With such long-term foresight evidenced in its history, I began to search for any specific evidence that Al-Azhar engaged in planning, as a university-wide or even Academic Council (their Board of Trustees) activity and went to my tutor who struggled with the question. “Yes I know what you mean, but in the 10 years I have been here I have not participated in anything one might call central planning.” So, I asked, “how do you decide what to do next, where to devote your resources, whether or not the University is meeting the needs of your students and appealing to future students? You know, planning, the key to survival?” He smiled and shook his head and simply said “that’s not how they do business around here.” “You see the spires topping the wall of the Mosque buildings, they spread to heaven seeking guidance and inspiration, and Allah provides.”
I used to work at a Jesuit institution where, when I asked for a budget, I will hear a similar proposal…”God will provide.” But planning and providing are two different things, when faced with no support from the top, I went out and found grants to support my activities and in a way that is what Al-Azhar does.
Al-Azhar began as a model of decentralization and has stayed largely decentralized. At its beginning scholars collected donations directly from the students and parents and turn over a portion of their collections to the organization. Apparently today Al-Azhar’s functioning was equally decentralized and academic departments, degree programs and other equivalent ventures were being modified locally following the College’s own needs. No separation appears to exist between the “creators” of programs and the “approvers,” they were the same people. I had learned from colleagues at other universities in Egypt that these department or units are more or less prestigious without reference to the university as a whole, therefore the departments or colleges have their reputations on the line and significantly were the last decision-maker, using their own cash reserves to more forward.
I asked if there was such a thing as a degree proposal and in response my tutor dug up a copy of a proposal for a new Antiquities degree which is unique in the field, to be offered jointly with the National Museum .“This is what we do.” It seems that, in deciding whether or not to expand a degree offering, enter a new area geographically or curricularly, or put a program online, Al-Azhar relies on a basic cash-flow form, one page, which in the PC age is digitized in Excel.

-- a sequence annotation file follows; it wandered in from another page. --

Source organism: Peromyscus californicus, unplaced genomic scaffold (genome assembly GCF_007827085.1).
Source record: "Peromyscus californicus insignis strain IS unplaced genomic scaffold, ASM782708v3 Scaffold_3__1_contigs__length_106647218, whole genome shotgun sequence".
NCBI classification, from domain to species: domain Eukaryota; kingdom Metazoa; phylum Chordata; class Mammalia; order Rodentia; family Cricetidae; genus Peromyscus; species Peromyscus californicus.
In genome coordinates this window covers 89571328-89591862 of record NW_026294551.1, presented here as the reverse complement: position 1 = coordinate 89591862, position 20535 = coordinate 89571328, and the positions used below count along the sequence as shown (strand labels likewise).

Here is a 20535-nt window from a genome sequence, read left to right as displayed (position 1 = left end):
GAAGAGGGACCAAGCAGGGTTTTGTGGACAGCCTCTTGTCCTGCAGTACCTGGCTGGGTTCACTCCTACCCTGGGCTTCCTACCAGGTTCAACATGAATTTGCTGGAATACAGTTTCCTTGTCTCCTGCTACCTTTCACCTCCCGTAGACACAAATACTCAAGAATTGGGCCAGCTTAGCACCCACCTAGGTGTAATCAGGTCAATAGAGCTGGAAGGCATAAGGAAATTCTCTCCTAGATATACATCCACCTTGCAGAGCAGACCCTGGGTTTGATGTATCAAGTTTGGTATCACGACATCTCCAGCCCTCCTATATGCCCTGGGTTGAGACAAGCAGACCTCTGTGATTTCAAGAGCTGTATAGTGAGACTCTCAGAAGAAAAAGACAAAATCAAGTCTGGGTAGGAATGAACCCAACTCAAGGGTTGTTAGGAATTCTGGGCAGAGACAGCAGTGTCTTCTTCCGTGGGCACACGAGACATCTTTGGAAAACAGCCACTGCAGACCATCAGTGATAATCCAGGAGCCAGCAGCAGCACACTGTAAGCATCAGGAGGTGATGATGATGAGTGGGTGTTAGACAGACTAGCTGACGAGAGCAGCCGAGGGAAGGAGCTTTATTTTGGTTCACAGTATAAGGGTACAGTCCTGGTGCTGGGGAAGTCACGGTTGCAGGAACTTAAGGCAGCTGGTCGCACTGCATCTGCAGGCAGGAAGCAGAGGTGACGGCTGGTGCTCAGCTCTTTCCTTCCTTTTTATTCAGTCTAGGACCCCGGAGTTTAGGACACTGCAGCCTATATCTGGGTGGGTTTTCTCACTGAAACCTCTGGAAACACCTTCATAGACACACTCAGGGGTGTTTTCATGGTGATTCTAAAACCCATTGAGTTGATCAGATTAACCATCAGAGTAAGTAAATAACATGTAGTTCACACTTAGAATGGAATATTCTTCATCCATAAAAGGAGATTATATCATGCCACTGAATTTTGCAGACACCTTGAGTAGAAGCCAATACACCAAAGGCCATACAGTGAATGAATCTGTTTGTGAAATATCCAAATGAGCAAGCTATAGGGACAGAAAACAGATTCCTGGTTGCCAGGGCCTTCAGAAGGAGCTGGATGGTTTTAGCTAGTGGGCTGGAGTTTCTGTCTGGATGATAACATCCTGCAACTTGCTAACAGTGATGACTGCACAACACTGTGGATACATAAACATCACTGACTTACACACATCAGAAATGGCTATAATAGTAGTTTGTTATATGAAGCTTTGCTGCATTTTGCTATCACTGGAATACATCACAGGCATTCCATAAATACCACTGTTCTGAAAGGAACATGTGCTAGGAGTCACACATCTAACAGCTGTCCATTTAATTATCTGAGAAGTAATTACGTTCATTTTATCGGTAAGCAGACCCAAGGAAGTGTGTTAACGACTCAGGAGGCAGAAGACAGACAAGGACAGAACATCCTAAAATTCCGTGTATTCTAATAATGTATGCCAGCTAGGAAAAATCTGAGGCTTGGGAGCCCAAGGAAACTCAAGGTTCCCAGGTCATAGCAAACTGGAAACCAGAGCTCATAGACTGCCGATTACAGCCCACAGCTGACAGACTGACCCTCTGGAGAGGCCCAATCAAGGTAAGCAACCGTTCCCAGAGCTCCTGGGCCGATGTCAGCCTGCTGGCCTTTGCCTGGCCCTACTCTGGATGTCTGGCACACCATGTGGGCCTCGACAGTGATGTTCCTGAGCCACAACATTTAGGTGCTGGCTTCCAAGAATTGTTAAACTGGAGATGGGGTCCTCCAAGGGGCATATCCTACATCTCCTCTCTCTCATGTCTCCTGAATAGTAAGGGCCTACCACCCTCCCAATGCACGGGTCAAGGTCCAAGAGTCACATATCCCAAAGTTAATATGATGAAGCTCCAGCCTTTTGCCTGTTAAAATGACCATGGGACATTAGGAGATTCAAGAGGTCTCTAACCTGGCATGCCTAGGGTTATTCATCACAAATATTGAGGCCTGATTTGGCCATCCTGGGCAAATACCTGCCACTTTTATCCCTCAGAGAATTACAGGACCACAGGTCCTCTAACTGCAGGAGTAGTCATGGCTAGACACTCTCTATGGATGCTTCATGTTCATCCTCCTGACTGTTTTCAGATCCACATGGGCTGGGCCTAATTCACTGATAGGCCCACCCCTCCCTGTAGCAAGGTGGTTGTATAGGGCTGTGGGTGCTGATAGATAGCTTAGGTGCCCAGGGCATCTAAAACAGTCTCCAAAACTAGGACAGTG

There’s no doubt that most TU’s (Traditional University) are by nature, reactive rather than proactive, when faced with potential threats; followers, rather than leaders, in their approach to new venture opportunities. When faced with a powerful challenge that make TUs take action –for example, responding to the current financial crisis in state budgets–they react to the immediate threat and cut, rather than conceive a new way forward to expand income. Granted, some institutions are prevented from doing that by state funding rules and central controls but for those TUs that are not and have some cash in the bank and perhaps reliable private donors around to fund some of the expansion, they could afford to react properly and expand.
Yet, even with the wherewithal to act, it is likely that TUs don’t have a clue as to where to expand. TUs haven’t been planning effectively, their faculty has not been planning at all and their system for delivering expansion (faculty committees and multiple approvals) is too slow to work properly as needed. You may find yourself offering a new program in 2014, which you put in motion today. That’s just too slow even for Al-Azhar.
Doing something entirely new is almost a show stopper. For the benefit of those who have not been there, let me tell you that when a group of faculty (like me) get together around a conference table and begin to plan a new program, the first thing we do is ask for comparative data “What are other universities like ours doing?” The fact that there’s usually an answer to that question makes us, by necessity, at least the second organization entering a new field. I can only guess what would happen in my college if someone asked that last question and was told, “We don’t know what other universities are doing, no one else is doing it.”
In almost any other type of organization –CUs, manufacturers, hospitals, taco stands—the fact that no one else was doing it would lead to extensive salivating about the opportunities presented by the lack of competition. At a university, it becomes the sole reason for stopping everything, “how come no one is doing it?” Even when a qualified “champion” for the venture is present and proposing the program and the TU has enough money in the bank, the two things that assure success of new ventures for organizations of all types, we hesitate, postpone, delay, question, until the champion tires and goes away. That’s the way we do things at TUs and I don’t see it changing unless we get special help from God or from Allah.
Next Post: This decentralization and independence of Al-Azhar (and TU’s) are being eroded by new government controls……